For decades, a rent control act and just a little bit of luck kept Britain’s old port town of George Town in northern Malaysia safe from clutches of developers. Now, with a World Heritage listing tucked firmly under its belt, the ramshackled little town has discovered the lure of tourism.



On a glorious January afternoon I wander the ruins of Fort Cornwallis in George Town, Penang, trying to make sense of the town’s multicultural past. Prized for the deep and sheltered port separating George Town from Butterworth on the Malay Peninsula, in 1786 the British East India Company leased the island from the Sultan of Kedah and proceeded to turn it into one of the empire’s most successful colonies.

Legends tell how Captain Francis Light – then superintendent of the company – cleared the jungle for Fort Cornwallis by firing silver coins from his ship’s cannons and persuading the eager locals to search for them. The British dug tin mines in the mountains and then gave free passes to any Chinese or Indian who fancied the work. Labourers flocked, as did merchants, missionaries and mercenaries, forming a base for trade and the Opium Wars, which provided George Town with 60 per cent of its income.

Ramshackle but picturesque, with narrow winding lanes flanked by narrow two-storey Chinese shopfronts and stately Victorian office buildings, George Town has one of the most extraordinary collections of pre-war architecture in Asia. Thanks to stringent rent-control laws imposed by the British before they left in 1947 and lifted only in 2000 while much of Asia was replacing their architectural legacies with concrete blocks, Penang lived in a colonial-imposed time warp. And not just architecture but a whole array of crafts such as joss-stick and paper-lantern making, beading and batik still thrive in George Town’s higgledy streets.

Awarded a World Heritage listing in 2008 for its contributions to culture and architecture, George Town is now in the midst of a revival. Many of the dilapidated houses, some on the verge of collapsing, are being scrubbed and buffed and converted into boutique hotels, cafes, galleries and private homes. Key among the restorers is Australian Narelle McMurtrie, the owner of Bon Ton Resort on the nearby island of Langkawi that, since opening in 1994, has become one of Malaysia’s most popular retreats. She is now lending her rustic style to George Town, converting rows of two-storey Chinese shop fronts into hotel rooms, shops and cafes under the banner of The Straits Collection. There is nothing polished about McMurtrie’s style; she prefers to work with the quirks of time, keeping a building’s original facade and then liberally furnishing it with Chinese furniture – blood-red closets, antique day beds, pots embellished with calligraphy – and scores of colourful cushions.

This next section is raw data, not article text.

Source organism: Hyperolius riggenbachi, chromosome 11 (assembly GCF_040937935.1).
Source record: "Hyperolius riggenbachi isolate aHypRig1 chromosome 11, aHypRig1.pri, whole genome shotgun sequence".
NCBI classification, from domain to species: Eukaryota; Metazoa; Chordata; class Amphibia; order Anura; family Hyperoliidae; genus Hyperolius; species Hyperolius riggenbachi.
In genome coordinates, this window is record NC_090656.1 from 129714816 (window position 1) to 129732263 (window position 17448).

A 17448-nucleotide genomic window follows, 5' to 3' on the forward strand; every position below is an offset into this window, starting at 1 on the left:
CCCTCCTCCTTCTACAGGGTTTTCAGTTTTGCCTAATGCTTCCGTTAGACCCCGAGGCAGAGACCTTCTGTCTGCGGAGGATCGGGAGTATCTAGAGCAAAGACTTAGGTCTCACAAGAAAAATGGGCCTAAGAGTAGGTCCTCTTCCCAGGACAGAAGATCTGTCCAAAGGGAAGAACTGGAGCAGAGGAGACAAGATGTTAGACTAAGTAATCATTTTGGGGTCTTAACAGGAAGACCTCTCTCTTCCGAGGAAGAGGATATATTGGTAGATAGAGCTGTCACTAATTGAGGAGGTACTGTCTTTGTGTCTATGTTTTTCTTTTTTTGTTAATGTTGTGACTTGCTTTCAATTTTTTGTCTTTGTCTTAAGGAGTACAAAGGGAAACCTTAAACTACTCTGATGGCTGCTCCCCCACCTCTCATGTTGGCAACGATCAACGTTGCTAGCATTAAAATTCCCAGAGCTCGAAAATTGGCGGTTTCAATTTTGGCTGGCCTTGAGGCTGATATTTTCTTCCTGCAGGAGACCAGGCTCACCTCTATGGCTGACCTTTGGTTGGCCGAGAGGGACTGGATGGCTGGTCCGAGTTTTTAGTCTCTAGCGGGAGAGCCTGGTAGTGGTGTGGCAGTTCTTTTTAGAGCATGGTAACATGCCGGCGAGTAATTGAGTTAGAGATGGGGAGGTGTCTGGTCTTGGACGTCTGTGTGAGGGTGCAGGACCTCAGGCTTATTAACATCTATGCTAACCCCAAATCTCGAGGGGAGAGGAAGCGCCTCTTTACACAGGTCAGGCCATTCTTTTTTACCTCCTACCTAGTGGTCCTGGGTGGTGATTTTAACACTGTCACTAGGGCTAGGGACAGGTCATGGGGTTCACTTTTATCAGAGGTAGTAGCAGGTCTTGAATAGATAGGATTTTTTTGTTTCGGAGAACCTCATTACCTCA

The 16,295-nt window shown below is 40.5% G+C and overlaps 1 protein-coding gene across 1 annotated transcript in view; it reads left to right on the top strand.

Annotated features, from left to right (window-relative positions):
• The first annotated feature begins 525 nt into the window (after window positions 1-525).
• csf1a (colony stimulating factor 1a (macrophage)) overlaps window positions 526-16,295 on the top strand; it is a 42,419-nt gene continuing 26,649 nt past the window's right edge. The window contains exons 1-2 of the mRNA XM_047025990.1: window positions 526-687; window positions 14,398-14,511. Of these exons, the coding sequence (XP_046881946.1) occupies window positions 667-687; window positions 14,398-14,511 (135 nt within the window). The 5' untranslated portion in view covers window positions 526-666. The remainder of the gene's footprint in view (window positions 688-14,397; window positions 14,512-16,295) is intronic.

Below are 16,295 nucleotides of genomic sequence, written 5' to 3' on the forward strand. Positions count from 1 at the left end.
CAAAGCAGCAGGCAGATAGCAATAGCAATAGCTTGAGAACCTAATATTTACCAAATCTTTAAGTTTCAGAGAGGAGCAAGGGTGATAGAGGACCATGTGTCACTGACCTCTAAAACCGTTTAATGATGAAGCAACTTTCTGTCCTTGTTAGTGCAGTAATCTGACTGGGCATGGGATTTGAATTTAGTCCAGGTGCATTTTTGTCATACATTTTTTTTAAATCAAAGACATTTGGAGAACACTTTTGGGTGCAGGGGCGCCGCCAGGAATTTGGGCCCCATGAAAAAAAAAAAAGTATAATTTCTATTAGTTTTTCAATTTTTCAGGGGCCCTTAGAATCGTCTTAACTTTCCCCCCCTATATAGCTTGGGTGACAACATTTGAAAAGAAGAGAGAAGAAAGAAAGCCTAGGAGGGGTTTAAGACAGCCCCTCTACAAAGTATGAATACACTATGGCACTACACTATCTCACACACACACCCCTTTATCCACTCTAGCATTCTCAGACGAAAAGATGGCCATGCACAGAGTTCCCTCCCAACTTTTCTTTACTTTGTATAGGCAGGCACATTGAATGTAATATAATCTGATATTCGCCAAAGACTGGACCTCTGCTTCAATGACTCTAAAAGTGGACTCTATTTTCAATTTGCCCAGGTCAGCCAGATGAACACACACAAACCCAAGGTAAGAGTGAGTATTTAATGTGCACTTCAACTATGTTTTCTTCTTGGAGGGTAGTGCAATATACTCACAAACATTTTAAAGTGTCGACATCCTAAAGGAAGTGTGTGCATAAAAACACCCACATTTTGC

“The houses have quirks but to gentrify them would defy the point,” McMurtrie says, showing me through four guest rooms on Armenian Street that have a variety of quaint defects, such as sinking floors and crooked beams. “We want the houses to keep their characters – presenting them as they have been lived in, not as some modern-day version.”

In the Indian neighbourhood, dubbed Little India and easily identified by the screeching Bollywood tunes and wafting smell of sandalwood, Alpha Utara Gallery and Gallery 29 have turned shop fronts into galleries showcasing a revolving stock of local artists. The Sire is a new restaurant with an attached museum on King Street that has the owner’s mother-of-pearl inlay furniture and antiques on display. Suffolk House – the Anglo-Indian residence of Francis Light – has also been converted into a museum. It’s a little on the bare side but the downstairs restaurant with a talented young chef, Johnny Fau, and his hearty modern cuisine – such as stuffed chicken fillets with a tomato and star anise sauce – makes the trip worthwhile.

Penang-born Australian Christopher Ong was one of the first to breathe new life into George Town’s lodging scene. His hotel, Clove Hall, is a breezy six-room Anglo-Malay bungalow surrounded by gardens, a swimming pool and an extensive collection of Peranakan antiques on the outskirts of George Town. Ong, a former fund manager at BT Financial Group, and his partner Karl Steinberg, stumbled into hospitality after throwing in their jobs and buying a dilapidated Dutch mansion in Galle, Sri Lanka, in 2002. Now called the Galle Fort Hotel, the property won an award for heritage conservation from UNESCO. Hoping to save some of George Town’s superb architecture, Ong and Steinberg have another two projects in the works: former horse stables on Muntri Street that will become a 12-room budget hotel and a courtyard clan house on Stewart Lane that is being converted into a 12-room upmarket hotel with a Peranakan cuisine restaurant.